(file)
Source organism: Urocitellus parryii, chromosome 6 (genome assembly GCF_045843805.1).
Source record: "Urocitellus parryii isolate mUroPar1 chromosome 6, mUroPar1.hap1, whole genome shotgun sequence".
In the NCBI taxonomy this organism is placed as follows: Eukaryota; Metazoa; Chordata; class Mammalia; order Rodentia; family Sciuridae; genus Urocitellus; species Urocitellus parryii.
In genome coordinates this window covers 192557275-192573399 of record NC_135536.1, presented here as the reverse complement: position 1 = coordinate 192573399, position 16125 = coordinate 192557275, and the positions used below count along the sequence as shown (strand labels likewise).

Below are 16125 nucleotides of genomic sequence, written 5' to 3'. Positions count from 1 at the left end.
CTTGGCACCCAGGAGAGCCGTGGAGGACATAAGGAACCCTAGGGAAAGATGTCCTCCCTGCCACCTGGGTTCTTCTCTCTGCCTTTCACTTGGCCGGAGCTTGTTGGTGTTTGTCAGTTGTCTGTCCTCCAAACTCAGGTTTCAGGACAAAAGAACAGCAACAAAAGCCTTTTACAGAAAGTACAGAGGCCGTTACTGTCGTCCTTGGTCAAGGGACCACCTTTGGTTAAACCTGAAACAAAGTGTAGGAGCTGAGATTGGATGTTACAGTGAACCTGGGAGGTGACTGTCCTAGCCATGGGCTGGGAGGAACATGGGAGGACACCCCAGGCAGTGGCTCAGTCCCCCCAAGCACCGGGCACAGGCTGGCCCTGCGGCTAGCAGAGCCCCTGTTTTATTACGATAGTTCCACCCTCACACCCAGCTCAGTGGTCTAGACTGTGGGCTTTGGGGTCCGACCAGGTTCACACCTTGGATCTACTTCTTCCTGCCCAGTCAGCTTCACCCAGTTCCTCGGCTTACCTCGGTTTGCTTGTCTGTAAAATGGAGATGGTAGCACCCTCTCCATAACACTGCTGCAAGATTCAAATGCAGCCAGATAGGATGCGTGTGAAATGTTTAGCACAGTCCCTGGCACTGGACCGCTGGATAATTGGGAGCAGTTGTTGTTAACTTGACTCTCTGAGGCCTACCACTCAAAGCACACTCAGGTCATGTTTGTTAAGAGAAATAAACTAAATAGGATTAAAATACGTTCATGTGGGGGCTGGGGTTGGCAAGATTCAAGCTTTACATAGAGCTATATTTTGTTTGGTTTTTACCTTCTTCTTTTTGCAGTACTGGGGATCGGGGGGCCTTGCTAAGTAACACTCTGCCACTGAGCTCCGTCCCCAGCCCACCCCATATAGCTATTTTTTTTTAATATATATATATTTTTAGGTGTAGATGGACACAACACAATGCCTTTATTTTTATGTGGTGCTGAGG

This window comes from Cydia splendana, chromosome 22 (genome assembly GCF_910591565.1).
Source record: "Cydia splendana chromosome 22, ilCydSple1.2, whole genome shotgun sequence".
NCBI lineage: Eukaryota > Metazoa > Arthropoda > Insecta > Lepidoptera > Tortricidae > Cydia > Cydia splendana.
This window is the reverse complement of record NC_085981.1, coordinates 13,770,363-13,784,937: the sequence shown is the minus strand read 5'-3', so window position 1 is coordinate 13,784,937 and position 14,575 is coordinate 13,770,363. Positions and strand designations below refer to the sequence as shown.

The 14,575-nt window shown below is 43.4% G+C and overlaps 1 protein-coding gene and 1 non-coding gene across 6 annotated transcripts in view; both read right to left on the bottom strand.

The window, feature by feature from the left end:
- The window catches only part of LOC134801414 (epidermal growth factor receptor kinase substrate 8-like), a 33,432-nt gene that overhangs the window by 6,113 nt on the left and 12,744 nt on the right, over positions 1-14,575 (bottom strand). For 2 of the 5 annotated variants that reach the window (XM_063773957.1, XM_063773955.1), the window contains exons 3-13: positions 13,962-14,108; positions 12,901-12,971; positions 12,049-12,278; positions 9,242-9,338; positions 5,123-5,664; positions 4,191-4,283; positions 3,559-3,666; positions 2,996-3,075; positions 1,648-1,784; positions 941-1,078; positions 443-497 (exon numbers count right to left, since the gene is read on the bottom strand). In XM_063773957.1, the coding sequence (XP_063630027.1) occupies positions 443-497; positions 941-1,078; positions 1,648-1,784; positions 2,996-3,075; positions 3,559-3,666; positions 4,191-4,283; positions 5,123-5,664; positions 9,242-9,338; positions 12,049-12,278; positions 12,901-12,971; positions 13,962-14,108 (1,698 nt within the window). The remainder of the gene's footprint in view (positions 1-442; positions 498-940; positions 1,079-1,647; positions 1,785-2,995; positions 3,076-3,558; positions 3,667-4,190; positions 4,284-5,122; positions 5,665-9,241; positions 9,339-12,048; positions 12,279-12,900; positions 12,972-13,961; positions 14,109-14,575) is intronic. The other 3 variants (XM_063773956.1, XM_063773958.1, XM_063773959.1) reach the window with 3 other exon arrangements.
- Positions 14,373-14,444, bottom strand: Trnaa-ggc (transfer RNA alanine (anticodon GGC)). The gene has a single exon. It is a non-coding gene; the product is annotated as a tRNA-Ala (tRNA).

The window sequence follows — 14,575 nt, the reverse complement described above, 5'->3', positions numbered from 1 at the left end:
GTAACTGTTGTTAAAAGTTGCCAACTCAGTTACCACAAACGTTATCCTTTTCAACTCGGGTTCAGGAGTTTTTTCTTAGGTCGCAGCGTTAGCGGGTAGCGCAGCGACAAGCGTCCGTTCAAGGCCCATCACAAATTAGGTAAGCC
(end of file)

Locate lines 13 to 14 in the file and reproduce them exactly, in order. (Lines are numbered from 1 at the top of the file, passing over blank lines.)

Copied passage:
- The window catches only part of LOC134801414 (epidermal growth factor receptor kinase substrate 8-like), a 33,432-nt gene that overhangs the window by 6,113 nt on the left and 12,744 nt on the right, over positions 1-14,575 (bottom strand). For 2 of the 5 annotated variants that reach the window (XM_063773957.1, XM_063773955.1), the window contains exons 3-13: positions 13,962-14,108; positions 12,901-12,971; positions 12,049-12,278; positions 9,242-9,338; positions 5,123-5,664; positions 4,191-4,283; positions 3,559-3,666; positions 2,996-3,075; positions 1,648-1,784; positions 941-1,078; positions 443-497 (exon numbers count right to left, since the gene is read on the bottom strand). In XM_063773957.1, the coding sequence (XP_063630027.1) occupies positions 443-497; positions 941-1,078; positions 1,648-1,784; positions 2,996-3,075; positions 3,559-3,666; positions 4,191-4,283; positions 5,123-5,664; positions 9,242-9,338; positions 12,049-12,278; positions 12,901-12,971; positions 13,962-14,108 (1,698 nt within the window). The remainder of the gene's footprint in view (positions 1-442; positions 498-940; positions 1,079-1,647; positions 1,785-2,995; positions 3,076-3,558; positions 3,667-4,190; positions 4,284-5,122; positions 5,665-9,241; positions 9,339-12,048; positions 12,279-12,900; positions 12,972-13,961; positions 14,109-14,575) is intronic. The other 3 variants (XM_063773956.1, XM_063773958.1, XM_063773959.1) reach the window with 3 other exon arrangements.
- Positions 14,373-14,444, bottom strand: Trnaa-ggc (transfer RNA alanine (anticodon GGC)). The gene has a single exon. It is a non-coding gene; the product is annotated as a tRNA-Ala (tRNA).